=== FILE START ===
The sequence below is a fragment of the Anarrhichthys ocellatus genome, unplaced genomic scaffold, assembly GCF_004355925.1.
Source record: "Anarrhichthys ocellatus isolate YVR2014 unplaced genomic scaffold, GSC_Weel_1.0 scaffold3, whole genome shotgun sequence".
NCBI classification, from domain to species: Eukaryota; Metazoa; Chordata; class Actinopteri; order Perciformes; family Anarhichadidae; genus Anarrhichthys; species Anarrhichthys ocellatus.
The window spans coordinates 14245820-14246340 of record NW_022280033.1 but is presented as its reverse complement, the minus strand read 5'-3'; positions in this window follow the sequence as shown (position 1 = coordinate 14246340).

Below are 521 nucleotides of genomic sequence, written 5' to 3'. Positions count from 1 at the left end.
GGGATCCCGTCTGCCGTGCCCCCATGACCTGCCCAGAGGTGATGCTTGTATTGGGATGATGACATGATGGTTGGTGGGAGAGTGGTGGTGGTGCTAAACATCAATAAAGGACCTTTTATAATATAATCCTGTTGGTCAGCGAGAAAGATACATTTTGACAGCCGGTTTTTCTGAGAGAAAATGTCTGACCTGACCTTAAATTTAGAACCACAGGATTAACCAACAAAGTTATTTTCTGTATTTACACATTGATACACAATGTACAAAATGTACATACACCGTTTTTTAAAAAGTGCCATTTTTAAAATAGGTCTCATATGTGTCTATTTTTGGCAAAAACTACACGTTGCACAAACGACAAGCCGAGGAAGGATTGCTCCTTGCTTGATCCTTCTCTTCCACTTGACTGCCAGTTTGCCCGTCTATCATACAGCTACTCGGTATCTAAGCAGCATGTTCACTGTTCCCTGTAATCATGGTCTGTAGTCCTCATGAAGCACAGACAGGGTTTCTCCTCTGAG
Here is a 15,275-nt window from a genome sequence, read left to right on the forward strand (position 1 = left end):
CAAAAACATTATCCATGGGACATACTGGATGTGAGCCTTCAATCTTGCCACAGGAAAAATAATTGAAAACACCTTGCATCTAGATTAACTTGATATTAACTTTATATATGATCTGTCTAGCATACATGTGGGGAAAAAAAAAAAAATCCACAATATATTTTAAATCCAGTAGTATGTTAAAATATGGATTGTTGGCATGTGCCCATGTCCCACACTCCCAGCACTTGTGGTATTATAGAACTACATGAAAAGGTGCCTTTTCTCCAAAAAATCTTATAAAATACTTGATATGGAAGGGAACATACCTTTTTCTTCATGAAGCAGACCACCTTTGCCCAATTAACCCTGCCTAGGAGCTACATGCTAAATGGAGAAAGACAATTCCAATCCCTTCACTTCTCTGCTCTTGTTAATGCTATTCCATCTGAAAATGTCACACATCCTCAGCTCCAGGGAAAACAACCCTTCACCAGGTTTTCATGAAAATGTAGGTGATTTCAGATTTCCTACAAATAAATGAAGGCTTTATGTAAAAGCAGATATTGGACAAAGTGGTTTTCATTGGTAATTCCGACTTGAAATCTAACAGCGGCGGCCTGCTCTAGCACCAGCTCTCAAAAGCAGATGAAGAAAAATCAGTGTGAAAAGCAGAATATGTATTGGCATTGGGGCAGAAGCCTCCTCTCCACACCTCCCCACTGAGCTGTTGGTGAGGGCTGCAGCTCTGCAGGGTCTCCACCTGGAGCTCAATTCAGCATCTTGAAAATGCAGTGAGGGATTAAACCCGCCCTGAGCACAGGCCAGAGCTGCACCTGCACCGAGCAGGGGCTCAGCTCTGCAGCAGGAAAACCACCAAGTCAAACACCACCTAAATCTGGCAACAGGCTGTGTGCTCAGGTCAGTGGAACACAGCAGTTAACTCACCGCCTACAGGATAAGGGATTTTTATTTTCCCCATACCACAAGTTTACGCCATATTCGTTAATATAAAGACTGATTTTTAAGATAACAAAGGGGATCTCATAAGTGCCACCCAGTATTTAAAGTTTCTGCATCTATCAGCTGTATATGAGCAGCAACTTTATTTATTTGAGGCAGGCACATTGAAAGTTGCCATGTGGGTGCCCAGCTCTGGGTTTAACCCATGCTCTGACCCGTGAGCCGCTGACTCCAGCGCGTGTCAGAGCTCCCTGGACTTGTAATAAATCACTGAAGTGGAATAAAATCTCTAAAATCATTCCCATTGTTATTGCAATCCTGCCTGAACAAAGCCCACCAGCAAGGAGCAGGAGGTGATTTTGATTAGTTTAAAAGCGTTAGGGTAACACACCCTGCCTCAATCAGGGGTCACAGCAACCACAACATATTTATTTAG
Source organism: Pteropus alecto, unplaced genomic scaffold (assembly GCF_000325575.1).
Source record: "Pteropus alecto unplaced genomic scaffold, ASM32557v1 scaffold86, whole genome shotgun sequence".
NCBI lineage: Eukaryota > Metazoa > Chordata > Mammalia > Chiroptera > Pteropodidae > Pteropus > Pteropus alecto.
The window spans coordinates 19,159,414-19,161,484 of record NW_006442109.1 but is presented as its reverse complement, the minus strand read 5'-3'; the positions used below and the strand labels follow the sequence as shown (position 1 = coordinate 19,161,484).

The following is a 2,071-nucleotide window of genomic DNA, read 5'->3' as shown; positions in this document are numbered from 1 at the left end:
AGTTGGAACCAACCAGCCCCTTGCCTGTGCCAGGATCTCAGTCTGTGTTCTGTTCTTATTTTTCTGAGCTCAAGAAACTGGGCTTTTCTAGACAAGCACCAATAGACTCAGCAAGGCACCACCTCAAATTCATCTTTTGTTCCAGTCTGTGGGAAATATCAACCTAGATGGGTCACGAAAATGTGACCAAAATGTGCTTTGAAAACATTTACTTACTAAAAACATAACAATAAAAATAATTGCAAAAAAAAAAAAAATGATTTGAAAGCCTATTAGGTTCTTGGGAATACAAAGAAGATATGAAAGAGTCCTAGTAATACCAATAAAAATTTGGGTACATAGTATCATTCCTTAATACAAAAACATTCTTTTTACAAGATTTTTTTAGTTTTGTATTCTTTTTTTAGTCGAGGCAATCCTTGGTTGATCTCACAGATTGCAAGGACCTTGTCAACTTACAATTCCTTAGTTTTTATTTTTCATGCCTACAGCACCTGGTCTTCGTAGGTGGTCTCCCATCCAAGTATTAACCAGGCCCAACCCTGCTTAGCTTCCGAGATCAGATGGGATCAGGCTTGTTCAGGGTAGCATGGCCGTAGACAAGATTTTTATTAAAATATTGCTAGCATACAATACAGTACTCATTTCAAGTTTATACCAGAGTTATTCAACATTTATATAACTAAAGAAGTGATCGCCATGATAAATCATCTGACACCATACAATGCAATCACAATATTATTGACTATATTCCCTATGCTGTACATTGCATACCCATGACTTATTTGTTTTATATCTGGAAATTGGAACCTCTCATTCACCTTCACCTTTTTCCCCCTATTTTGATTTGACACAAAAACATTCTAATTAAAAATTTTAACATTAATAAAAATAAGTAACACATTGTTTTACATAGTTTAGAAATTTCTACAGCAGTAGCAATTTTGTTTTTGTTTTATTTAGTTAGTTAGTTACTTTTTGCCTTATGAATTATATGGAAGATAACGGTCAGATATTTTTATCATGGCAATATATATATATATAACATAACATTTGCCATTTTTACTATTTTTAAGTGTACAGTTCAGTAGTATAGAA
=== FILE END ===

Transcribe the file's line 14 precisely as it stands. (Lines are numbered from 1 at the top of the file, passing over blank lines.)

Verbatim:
AGTTGGAACCAACCAGCCCCTTGCCTGTGCCAGGATCTCAGTCTGTGTTCTGTTCTTATTTTTCTGAGCTCAAGAAACTGGGCTTTTCTAGACAAGCACCAATAGACTCAGCAAGGCACCACCTCAAATTCATCTTTTGTTCCAGTCTGTGGGAAATATCAACCTAGATGGGTCACGAAAATGTGACCAAAATGTGCTTTGAAAACATTTACTTACTAAAAACATAACAATAAAAATAATTGCAAAAAAAAAAAAAATGATTTGAAAGCCTATTAGGTTCTTGGGAATACAAAGAAGATATGAAAGAGTCCTAGTAATACCAATAAAAATTTGGGTACATAGTATCATTCCTTAATACAAAAACATTCTTTTTACAAGATTTTTTTAGTTTTGTATTCTTTTTTTAGTCGAGGCAATCCTTGGTTGATCTCACAGATTGCAAGGACCTTGTCAACTTACAATTCCTTAGTTTTTATTTTTCATGCCTACAGCACCTGGTCTTCGTAGGTGGTCTCCCATCCAAGTATTAACCAGGCCCAACCCTGCTTAGCTTCCGAGATCAGATGGGATCAGGCTTGTTCAGGGTAGCATGGCCGTAGACAAGATTTTTATTAAAATATTGCTAGCATACAATACAGTACTCATTTCAAGTTTATACCAGAGTTATTCAACATTTATATAACTAAAGAAGTGATCGCCATGATAAATCATCTGACACCATACAATGCAATCACAATATTATTGACTATATTCCCTATGCTGTACATTGCATACCCATGACTTATTTGTTTTATATCTGGAAATTGGAACCTCTCATTCACCTTCACCTTTTTCCCCCTATTTTGATTTGACACAAAAACATTCTAATTAAAAATTTTAACATTAATAAAAATAAGTAACACATTGTTTTACATAGTTTAGAAATTTCTACAGCAGTAGCAATTTTGTTTTTGTTTTATTTAGTTAGTTAGTTACTTTTTGCCTTATGAATTATATGGAAGATAACGGTCAGATATTTTTATCATGGCAATATATATATATATAACATAACATTTGCCATTTTTACTATTTTTAAGTGTACAGTTCAGTAGTATAGAA